|Two-in-One Byzantine Alexandrian Greek New Testament|
The Two-in-One Byzantine Alexandrian Greek New Testament is a merged text of the Alexandrian and Byzantine textual classics: Stephanus 1550, and, Nestle 1904. Over 4,000 textual variants between the two text-types are clearly documented, providing a one-source solution for identifying the Greek variants behind the translation of most classic and modern English New Testaments.The Alexandrian and Byzantine texts, represented by Stephanus 1550 and Nestle 1904, where in agreement, form a common base-text for the Two-in-One Byzantine Alexandrian Greek New Testament.
Variants between the Alexandrian and Byzantine texts are presented in-line without bias using square brackets [Alexandrian] and parentheses (Byzantine). Thus, both text-types are honored without prejudice, allowing the reader equal and objective access to two of the most respected ancient Greek New Testament base-texts in one convenient document. The variants among most modern English Bible translations are addressed in the Two-in-One Byzantine Alexandrian Greek New Testament so the Greek reader can quickly identify and follow the source texts during live teachings or while listening to prerecorded audio.
Stephanus 1550 and Nestle 1904 represent two of the most respected and broad-based Greek source-texts for the English New Testament. The modern version of the Authorized King James Bible draws its New Testament portions primarily from Stephanus 1550. Stephanus standardized the chapter-and-verse numbering system used today and Stephanus IV was the chief base-text of the Geneva Bible, making the Stephanus texts the official New Testament Greek source of the Protestant Movement for more than 300 years. The Alexandrian text-type is represented by Eberhard Nestle's, The New Testament: Text with Critical Apparatus, published by The British And Foreign Bible Society.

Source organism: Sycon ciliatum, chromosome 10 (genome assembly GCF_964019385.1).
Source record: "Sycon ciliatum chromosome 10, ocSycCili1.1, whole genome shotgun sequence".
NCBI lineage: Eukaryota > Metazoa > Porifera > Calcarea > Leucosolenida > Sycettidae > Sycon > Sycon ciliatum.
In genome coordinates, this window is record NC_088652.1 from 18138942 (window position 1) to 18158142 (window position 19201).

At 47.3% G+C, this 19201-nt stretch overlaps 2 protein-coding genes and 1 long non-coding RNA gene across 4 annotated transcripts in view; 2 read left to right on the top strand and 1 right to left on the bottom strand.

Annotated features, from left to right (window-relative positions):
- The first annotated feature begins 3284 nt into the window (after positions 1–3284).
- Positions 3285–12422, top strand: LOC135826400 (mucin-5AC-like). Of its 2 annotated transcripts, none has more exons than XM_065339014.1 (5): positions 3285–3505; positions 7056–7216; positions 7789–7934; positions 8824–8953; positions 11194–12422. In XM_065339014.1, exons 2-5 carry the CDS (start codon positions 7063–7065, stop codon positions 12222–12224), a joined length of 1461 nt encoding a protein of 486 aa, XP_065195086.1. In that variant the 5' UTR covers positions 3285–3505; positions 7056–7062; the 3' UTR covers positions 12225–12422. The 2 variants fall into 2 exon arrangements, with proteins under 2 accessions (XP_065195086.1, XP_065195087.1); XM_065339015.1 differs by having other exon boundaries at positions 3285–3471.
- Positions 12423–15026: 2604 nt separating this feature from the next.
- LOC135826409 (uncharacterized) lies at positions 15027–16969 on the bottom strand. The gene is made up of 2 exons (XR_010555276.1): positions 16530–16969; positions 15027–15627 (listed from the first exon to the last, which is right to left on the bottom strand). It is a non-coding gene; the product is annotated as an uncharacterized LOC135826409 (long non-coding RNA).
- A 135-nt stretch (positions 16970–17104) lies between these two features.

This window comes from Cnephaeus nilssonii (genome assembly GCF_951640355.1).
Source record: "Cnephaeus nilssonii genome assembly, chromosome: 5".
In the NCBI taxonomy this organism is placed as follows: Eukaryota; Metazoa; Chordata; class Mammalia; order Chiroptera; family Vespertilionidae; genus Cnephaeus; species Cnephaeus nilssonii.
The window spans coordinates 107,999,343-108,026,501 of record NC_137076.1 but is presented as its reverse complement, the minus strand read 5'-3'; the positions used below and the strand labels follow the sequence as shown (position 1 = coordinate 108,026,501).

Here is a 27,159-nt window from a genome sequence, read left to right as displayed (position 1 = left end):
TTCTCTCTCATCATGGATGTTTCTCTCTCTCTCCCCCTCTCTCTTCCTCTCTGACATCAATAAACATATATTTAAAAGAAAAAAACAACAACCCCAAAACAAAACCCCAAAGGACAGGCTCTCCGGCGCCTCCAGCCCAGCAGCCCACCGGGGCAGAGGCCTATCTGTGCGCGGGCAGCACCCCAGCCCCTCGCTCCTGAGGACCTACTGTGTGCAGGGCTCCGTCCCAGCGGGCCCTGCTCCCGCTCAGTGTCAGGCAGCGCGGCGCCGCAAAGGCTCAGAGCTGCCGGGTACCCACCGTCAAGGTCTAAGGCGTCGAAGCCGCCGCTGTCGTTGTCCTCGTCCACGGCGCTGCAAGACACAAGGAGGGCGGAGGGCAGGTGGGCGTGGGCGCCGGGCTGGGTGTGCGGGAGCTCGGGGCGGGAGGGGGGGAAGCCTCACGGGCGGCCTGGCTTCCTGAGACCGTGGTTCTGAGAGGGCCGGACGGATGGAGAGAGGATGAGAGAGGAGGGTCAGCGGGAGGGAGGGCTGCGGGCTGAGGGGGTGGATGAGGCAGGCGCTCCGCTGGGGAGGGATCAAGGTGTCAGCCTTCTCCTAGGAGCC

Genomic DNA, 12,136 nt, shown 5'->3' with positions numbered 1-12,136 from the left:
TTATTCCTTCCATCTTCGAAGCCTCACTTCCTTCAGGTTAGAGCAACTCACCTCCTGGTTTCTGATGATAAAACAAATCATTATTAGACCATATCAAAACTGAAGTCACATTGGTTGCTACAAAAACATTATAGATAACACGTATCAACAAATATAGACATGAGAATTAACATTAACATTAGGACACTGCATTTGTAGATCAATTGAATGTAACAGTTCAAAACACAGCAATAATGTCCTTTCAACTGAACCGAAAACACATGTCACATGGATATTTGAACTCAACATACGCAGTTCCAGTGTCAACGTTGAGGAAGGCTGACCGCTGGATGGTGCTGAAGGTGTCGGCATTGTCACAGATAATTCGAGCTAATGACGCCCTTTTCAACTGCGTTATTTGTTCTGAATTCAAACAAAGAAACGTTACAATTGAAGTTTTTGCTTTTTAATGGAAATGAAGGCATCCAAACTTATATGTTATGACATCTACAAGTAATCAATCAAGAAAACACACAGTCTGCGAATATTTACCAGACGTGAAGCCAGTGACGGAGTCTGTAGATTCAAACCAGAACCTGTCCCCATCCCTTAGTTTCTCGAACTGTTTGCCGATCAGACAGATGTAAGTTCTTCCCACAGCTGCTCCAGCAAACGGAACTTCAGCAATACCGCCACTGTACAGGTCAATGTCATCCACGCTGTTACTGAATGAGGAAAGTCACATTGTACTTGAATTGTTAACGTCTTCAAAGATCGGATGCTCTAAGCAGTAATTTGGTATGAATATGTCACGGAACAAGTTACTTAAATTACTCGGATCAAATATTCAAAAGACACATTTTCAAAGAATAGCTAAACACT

Images of ancient papyri and parchments are displayed on the first page of each New Testament book. The digital images of these priceless treasures have been graphically enhanced to make the Greek text more legible.
The 2012 edition of the Dodson Greek-English Lexicon by John Jeffrey Dodson is included in the appendix to provide concise English definitions for most of the words found in this compilation.
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